Saturday, October 20, 2012

Gospel Parenting

Within minutes after my first child was born, I knew that parenting would be one of the most challenging endeavors of my life.  I looked at my newborn daughter (and 17 months later, my son) and realized they knew nothing apart from the instinctive urge to feed.  My wife and I would be responsible for teaching them everything.  The sudden realization was overwhelming, to say the least.  No task could be as important (or difficult) as raising a child in a sinful world, and it is a task we parents simply can't afford to neglect.

Parenting has existed on earth since Adam and Eve, and one may expect to obtain valuable insight from examining their record.  When we do, the results are not as appealing as we might expect.  On the contrary, the first parents have a dismal record with one of their sons killing his own brother.  

But maybe the failure of the first parents is due to nothing more than their lack of experience.  Maybe humanity has discovered more effective ways to parent over the many centuries since Adam and Eve.  After all, this only seems logical. 

However, when we look at parenting over the entire course of history, we discover that it has not improved overall and, if anything, has only gotten worse.  The parenting problem is so widespread that even the world has attempted to solve it.  Countless studies have been done to determine the most effective ways to raise respectful, law-abiding children who will contribute to society as adults.  As with every issue, the world claims to have all the answers when it comes to parenting; but the world's answers are continually proven wrong when the results leave much to be desired.

So what is the answer?  How can believing parents fulfill the weighty obligation of raising their children in godliness in the midst of so much sin and worldly pressure?  

The answer:  We can begin in the Bible.

In John 1:14-17, John refers to Jesus as "the Word" Who "became flesh...full of grace and truth."  He goes on to say that "the law through Moses was given; grace and truth came through Jesus Christ."

Jesus, the Word made flesh, is the epitome of grace and truth.  John contrasts the strict requirements of the law of Moses with the grace provided through Christ.  In short, the New Covenant made possible by Christ, has brought a radical transformation.  For us now, everything can be examined through the lens of grace and truth, and God's Spirit equips us with both the ability to decipher the truth and the power to act upon it.

While parenting is never easy, the ability to filter our parenting decisions through the standards of grace and truth as the foundations of our evangel arms us with a priceless advantage.  There is no dilemma for which we cannot find an answer in God's Word.  Even when the Bible doesn't seem to provide a crystal clear answer, we can generally arrive at the solution by looking at the world's answer and doing the opposite.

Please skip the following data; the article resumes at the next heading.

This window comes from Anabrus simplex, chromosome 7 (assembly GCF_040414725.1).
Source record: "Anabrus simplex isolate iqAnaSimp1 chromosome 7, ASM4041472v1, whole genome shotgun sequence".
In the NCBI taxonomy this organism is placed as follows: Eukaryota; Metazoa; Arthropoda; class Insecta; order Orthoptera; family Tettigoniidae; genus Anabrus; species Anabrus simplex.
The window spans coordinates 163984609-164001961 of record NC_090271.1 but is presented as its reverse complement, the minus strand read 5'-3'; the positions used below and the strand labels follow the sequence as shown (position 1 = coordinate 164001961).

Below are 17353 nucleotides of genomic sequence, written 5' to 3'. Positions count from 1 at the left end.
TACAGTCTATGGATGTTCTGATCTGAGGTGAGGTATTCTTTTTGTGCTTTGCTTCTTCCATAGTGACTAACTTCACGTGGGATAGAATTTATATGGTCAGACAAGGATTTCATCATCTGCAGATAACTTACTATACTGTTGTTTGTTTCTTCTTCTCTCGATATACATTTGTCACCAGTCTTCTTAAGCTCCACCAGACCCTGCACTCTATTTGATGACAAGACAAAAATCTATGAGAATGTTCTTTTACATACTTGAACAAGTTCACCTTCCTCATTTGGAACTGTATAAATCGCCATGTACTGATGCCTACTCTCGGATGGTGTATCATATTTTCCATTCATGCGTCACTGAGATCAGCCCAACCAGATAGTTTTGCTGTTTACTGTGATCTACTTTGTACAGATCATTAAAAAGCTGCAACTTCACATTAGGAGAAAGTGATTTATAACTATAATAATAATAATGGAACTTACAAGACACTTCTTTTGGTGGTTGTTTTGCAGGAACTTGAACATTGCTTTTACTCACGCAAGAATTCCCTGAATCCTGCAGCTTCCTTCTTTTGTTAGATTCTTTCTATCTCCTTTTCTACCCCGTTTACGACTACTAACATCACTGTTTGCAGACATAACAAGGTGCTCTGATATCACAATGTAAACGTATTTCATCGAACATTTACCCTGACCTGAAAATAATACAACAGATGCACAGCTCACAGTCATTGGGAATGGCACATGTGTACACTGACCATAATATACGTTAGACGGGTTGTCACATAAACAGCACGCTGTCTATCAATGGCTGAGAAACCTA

When a child is bullied, the world's answer is, "Don't you ever start a fight son, but if someone else starts it you be sure to finish it!"  The gospel answer, based in grace and truth, is, "Love your enemies and turn the other cheek."  When a child is a victim of theft, the world's answer is, "Steal it back because it's rightfully yours!"  The gospel answer is "give them more."  When a child is severely wronged, the world's answer is, "You don't need to love that person if he hates you."  The gospel answer is, "Don't claim credit if you only love those who love you in return."  When a child doesn't fit in with the popular crowd, the world's answer is, "Let's change your image with new clothes and hair so you'll be accepted."  The gospel answer is, "Find your identity in Christ, not the world."

Of course, even when raising our children in grace and truth, they will inevitably require discipline.  Sadly, one of the biggest mistakes parents make is neglecting to discipline their children.  Parents fear that their children will become rebellious or view them as mean if they correct them when they "miss the mark."  In reality, there is no greater mistake a parent can make.  God - the perfect Father - frequently disciplines His children and He doesn't do it to be cruel.  Rather, He disciplines us all in order to train us in righteousness (Heb. 12:11).  The key with discipline is to act out of love instead of frustration.  Paul instructs us to not vex our children (Eph. 6:4) because when they feel unloved they will not respond with openness and trust to our guidance.  

Parenting is never easy, but the perfect Father has provided us with an invaluable tool to greatly simplify the process.  By filtering every decision in raising our children through the standards of grace and truth, opposing the world's ways, and lovingly disciplining our children when necessary, we can be confident as parents.  Commit to gospel parenting and rest assured that your children will grow up following God rather than the world.

© 2012 by Stephen Hill

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